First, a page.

Malaysia Airlines Flight 370: ‘All lives are lost’

malaysia-0324-horizontal-galleryKuala Lumpur, Malaysia (CNN) — A grim-faced Malaysian Prime Minister confirmed the worst fears of the families of those aboard Flight 370, announcing Monday that the missing plane went down in the southern Indian Ocean.

New analysis of satellite data by a British satellite company and accident investigators led to that conclusion, Prime Minister Najib Razak said.

“They have told us all lives are lost,” a missing passenger’s relative briefed by the airline in Beijing said.

While the last-minute announcement appeared to end hopes of finding survivors more than two weeks after the flight vanished, it left many key questions unanswered, including what went wrong aboard the Beijing-bound airliner and the location of its wreckage in the deep, wild waters of the Indian Ocean.

For families, some of whom had held out hope their relatives somehow were still alive, the news appeared to be devastating. At a briefing for relatives in Beijing, some were overcome and had to be taken from a hotel on stretchers. In Kuala Lumpur, a woman walked out of a briefing for families in tears.

Experts: Flight ended west of Perth

“My son, my daughter-in-law and granddaughter were all on board. All three family members are gone. I am desperate!” a woman said outside the Beijing briefing.

Another woman came out of the briefing room screaming, expressing doubts about the Malaysian conclusion.

“Where is the proof?” she said. “You haven’t confirmed the suspected objects to tell us no one survived.”

Sarah Bajc, the partner ofone of three Americans aboard the flight, Philip Wood, canceled all media interviews after the announcement.

“I need closure to be certain, but cannot keep on with public efforts against all odds,” she wrote. “I still feel his presence, so perhaps it was his soul all along.”

Families told all lives are lost

A committee representing some of the families of the 154 Chinese and Taiwanese passengers aboard the missing aircraft sharply criticized the Malaysian government in a statement, accusing authorities of deliberate search delays and cover-ups, China’s state-run CCTV reported.

“If our 154 relatives aboard lost their lives due to such reasons, then Malaysia Airlines, the Malaysian government and the Malaysian military are the real murderers that killed them,” the statement said, according to CCTV.

Malaysian police have interviewed more than 50 people in their investigation into the missing plane, Inspector-General of Police Tan Sri Khalid Abu Bakal told Malaysia’s national news agency Bernama.

He said police are still focusing on four possibilities about what happened: a potential hijacking, sabotage, psychological issues or personal problems of the passengers and/or crew.

“Such cases may take up to a year,” Khalid said, “so please don’t jump to conclusions that the police are slow.”

Are found objects part of MH370?

While investigators have yet to find even a piece of the plane, the Prime Minister based his announcement on what he described as unprecedented analysis of satellite data by British satellite provider Inmarsat and the British Air Accidents Investigation Branch. He didn’t describe the nature of the analysis.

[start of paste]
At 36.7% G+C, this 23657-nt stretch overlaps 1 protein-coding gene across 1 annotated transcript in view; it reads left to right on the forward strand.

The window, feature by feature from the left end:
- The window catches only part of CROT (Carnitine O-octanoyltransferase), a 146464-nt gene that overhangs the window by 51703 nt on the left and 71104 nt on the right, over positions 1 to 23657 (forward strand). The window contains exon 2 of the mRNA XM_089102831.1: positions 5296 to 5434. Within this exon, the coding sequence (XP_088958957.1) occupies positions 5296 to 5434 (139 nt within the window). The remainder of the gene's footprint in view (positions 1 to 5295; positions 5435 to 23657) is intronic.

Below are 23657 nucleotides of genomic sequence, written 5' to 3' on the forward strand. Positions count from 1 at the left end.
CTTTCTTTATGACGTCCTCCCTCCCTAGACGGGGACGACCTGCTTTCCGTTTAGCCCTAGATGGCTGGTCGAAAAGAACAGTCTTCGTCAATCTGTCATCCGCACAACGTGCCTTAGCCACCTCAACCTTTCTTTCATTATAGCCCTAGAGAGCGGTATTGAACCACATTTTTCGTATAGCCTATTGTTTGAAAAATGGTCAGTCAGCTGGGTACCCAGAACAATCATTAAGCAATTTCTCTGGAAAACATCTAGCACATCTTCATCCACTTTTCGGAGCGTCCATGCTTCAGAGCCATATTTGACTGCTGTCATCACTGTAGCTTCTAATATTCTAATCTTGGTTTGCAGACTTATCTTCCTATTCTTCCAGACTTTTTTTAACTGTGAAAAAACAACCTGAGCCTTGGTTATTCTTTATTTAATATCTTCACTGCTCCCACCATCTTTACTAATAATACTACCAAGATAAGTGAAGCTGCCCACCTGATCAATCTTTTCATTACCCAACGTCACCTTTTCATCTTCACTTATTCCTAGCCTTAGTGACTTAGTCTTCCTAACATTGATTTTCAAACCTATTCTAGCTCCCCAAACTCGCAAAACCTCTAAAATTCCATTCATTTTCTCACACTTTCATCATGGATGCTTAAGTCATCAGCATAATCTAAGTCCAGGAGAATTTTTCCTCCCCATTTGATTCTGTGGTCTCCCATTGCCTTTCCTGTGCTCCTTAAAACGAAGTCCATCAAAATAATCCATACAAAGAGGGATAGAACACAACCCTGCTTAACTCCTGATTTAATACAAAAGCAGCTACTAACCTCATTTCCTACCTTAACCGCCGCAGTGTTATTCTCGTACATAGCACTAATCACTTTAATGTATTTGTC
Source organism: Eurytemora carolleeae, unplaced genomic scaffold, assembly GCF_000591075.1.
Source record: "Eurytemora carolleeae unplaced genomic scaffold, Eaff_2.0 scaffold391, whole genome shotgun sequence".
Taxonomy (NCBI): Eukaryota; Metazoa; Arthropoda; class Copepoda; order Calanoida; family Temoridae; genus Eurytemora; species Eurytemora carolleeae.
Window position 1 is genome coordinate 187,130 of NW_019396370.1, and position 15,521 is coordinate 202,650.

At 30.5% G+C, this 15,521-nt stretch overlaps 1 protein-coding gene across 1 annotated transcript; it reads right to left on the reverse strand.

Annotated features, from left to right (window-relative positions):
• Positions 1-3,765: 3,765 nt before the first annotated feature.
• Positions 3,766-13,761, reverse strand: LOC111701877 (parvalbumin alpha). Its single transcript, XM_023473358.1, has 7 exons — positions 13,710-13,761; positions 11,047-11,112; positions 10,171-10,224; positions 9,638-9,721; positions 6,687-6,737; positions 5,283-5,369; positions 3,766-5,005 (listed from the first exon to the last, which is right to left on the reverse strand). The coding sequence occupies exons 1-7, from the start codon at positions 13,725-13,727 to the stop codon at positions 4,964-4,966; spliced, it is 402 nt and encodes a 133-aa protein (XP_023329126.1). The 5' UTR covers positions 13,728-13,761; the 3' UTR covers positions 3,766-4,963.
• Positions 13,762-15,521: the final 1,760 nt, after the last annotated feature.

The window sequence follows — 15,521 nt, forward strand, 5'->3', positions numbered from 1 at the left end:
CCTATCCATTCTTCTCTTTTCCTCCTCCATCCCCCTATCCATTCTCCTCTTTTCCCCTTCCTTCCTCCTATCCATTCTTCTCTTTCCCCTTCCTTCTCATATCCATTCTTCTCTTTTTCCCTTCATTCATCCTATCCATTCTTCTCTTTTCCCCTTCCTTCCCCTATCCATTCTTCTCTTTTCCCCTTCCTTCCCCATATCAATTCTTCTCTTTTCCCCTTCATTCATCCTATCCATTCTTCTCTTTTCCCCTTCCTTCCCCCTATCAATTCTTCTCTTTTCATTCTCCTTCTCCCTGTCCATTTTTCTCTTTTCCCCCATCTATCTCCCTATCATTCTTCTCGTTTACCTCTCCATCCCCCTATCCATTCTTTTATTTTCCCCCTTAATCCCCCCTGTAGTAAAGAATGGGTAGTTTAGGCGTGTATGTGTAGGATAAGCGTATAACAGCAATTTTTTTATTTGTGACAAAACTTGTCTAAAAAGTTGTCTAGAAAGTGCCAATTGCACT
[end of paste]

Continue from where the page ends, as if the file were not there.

But he said the data — drawn from satellite pings the ill-fated airliner continued to send throughout its final flight — made it clear that the plane’s last position was in the middle of the remote southern Indian Ocean, “far from any possible landing sites.”

He begged reporters to respect the privacy of relatives.

“For them, the past few weeks have been heartbreaking,” he said. “I know this news must be harder still.”

The Prime Minister’s statement came after the airline sent a text message to relatives saying it “deeply regrets that we have to assume beyond any reasonable doubt that MH370 has been lost and that none of those onboard survived.”

The airline said it was making plans to fly families to Australia once wreckage is found.

 A look inside the search for MH37

Debris spotted in Indian Ocean

The announcement came the same day as Australian officials said they had spotted two objects in the southern Indian Ocean that could be related to the flight, which has been missing since March 8 with 239 people aboard.

One object is “a grey or green circular object,” and the other is “an orange rectangular object,” the Australian Maritime Safety Authority said.

Hishammuddin Hussein, Malaysia’s acting transportation minister, said Monday that Australian authorities hoped to retrieve the objects by Tuesday morning. The Australian naval ship HMAS Success was steaming toward the location at last word Monday evening.

Two objects located in ocean

The objects are the latest in a series of sightings, including “suspicious objects” reported earlier Monday by a Chinese military plane that was searching in the same region, authorities said.

A U.S. surveillance plane sent to follow up was unable to find the objects, and so far, none of the sightings has been definitively linked to Flight 370.

Ten aircraft — from Australia, China, the United States and Japan — searched the area Monday.

China said Monday after the Prime Minister’s announcement that it would be sending more ships to help search for the aircraft.

China has a particularly large stake in the search: Its citizens made up about two-thirds of the passengers on the missing Boeing 777.

Beijing, which has repeatedly called on Malaysian authorities to step up efforts to find the plane, repeated those calls Monday after the Prime Minister’s announcement.

China is paying “high attention” to the Malaysian announcement that the plane had gone down in the ocean, and asked authorities there for “all information and evidence leading up to such a conclusion,” according to a statement posted on the Chinese Foreign Ministry’s website.